Also this week, we’ve discovered a gigantic cold planet, the first exoplanet of a pair

This week, astronomers from the Carnegie Institution of Washington announced a massive exoplanet — a planet that is too big to be a gas giant — orbiting two suns.

As the story posted by CU-Boulder’s Mile High Astronomy website points out, this is not an Earth-to-dwarf planet, as a number of astrophysicists have come to expect. Instead, the planet is a “water world” about as large as Jupiter and up to 10 times the mass of Earth. It is the first time that water worlds have been found in pairs.

Pairs of suns form when massive planets transfer their mass as they orbit their parent stars. Einstein’s special theory of relativity suggests that if two planets spin in tandem (ie, orbit each other), the mass of each one will be distributed unevenly (eg, one island stretches slightly more than the other). The strong gravitational interactions between the planets may alter this mass distribution.

The 2,100-light-year-away KELT-1* orbit is 16 times closer to its star than Earth is to the sun. That means that this planet — whatever its composition — orbits the host star very rapidly.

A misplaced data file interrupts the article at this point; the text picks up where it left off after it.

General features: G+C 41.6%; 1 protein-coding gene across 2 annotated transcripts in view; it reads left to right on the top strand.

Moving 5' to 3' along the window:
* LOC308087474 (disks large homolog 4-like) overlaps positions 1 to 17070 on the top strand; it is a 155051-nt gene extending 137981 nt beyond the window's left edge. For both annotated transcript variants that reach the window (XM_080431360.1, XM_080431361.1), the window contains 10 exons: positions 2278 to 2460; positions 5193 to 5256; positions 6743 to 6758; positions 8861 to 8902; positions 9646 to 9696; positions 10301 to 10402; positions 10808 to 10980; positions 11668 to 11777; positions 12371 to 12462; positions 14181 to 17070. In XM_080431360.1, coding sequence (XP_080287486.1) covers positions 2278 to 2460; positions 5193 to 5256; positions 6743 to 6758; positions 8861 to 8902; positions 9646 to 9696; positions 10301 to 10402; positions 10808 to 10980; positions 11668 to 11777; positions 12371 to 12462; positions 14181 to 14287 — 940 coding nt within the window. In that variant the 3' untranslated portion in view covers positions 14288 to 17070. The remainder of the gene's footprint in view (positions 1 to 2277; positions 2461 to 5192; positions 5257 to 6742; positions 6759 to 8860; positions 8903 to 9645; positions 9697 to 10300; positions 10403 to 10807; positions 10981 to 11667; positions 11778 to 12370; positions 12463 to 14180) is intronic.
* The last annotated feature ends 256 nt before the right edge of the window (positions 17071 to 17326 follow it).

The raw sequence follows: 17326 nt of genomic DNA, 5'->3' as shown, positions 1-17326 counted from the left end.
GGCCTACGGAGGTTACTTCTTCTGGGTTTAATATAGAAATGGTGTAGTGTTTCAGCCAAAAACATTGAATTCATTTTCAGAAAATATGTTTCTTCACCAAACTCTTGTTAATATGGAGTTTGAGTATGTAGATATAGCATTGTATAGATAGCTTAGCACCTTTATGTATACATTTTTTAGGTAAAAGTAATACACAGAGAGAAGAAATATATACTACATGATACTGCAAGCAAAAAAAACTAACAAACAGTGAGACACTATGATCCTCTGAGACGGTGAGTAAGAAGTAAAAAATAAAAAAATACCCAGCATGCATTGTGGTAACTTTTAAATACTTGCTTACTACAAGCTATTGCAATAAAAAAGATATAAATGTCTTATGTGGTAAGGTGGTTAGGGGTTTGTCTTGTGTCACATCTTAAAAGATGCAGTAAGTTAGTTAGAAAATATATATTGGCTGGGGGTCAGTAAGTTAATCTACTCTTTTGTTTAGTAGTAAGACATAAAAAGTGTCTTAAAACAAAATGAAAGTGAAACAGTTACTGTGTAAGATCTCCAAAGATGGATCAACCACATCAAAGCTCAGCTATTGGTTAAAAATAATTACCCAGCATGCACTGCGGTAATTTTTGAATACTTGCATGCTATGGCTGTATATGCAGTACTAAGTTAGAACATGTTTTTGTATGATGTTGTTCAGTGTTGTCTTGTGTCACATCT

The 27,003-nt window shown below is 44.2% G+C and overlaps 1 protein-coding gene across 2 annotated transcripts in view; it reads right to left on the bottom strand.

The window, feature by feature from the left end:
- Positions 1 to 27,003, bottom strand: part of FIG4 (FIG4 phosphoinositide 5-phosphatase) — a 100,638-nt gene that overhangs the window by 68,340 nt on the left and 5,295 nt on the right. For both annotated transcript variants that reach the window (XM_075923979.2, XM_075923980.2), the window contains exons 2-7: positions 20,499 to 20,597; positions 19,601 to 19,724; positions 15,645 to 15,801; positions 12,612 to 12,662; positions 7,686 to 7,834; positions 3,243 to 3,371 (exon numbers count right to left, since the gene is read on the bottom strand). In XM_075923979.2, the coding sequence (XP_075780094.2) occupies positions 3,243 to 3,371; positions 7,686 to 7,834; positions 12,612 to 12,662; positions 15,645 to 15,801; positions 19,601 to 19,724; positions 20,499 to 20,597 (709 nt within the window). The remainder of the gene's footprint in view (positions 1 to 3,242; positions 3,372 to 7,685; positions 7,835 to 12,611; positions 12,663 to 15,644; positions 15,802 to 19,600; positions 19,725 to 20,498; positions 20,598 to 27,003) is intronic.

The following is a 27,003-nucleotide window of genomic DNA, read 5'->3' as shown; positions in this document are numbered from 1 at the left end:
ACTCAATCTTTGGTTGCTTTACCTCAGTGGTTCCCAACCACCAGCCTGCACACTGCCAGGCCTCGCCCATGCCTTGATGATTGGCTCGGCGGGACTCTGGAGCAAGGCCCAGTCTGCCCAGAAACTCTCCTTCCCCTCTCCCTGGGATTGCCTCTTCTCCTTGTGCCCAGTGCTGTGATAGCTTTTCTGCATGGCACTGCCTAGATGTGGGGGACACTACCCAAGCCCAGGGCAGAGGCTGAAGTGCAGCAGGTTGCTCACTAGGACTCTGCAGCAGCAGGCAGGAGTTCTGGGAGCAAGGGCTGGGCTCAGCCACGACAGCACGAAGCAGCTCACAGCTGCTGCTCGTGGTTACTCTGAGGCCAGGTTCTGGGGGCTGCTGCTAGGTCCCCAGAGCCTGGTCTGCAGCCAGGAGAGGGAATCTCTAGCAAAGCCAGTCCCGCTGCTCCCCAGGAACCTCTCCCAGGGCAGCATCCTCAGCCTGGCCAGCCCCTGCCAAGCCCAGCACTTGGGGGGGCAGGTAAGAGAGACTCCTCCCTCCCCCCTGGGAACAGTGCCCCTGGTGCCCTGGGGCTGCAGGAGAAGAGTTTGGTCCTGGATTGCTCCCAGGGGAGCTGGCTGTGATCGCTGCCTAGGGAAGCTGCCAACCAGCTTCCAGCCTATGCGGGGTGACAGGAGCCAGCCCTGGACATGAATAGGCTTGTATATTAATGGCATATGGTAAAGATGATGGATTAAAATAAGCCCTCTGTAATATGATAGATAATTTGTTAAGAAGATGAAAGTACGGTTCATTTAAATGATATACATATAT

It can therefore be thought of as a kind of giant, cold planet:

“This is the fourth known water world in two orbits. Previous water worlds were typically too hot or too small to be habitable, but KELT-1* is the first water world to be seen as it appears in its host star’s spectrum (which is that distinctive signature of the star’s light as it reaches us from the distant sky). And it shows the definite signature of a water world whose dense core likely contains water, as observed by the glow from its atmosphere.”

“The combined mass of KELT-1* and its companion stars is 10 billion times more massive than that of the sun. It is essentially three planets — a gas giant, a warm, liquid world, and a cool, solid Earth — all orbiting in a singular orbit.”

This news follows the discovery of water worlds that orbit between four and seven solar masses of our sun — in ways that make them cold and rocky. The atmospheres of these exoplanets, while still heating up to a degree or two above the freezing point of water, are typically carbon-containing — just like Earth. They are so many that it might be possible to create a group of “zodiacal discs” — stable, dust-laden swarms orbiting around gas giants.

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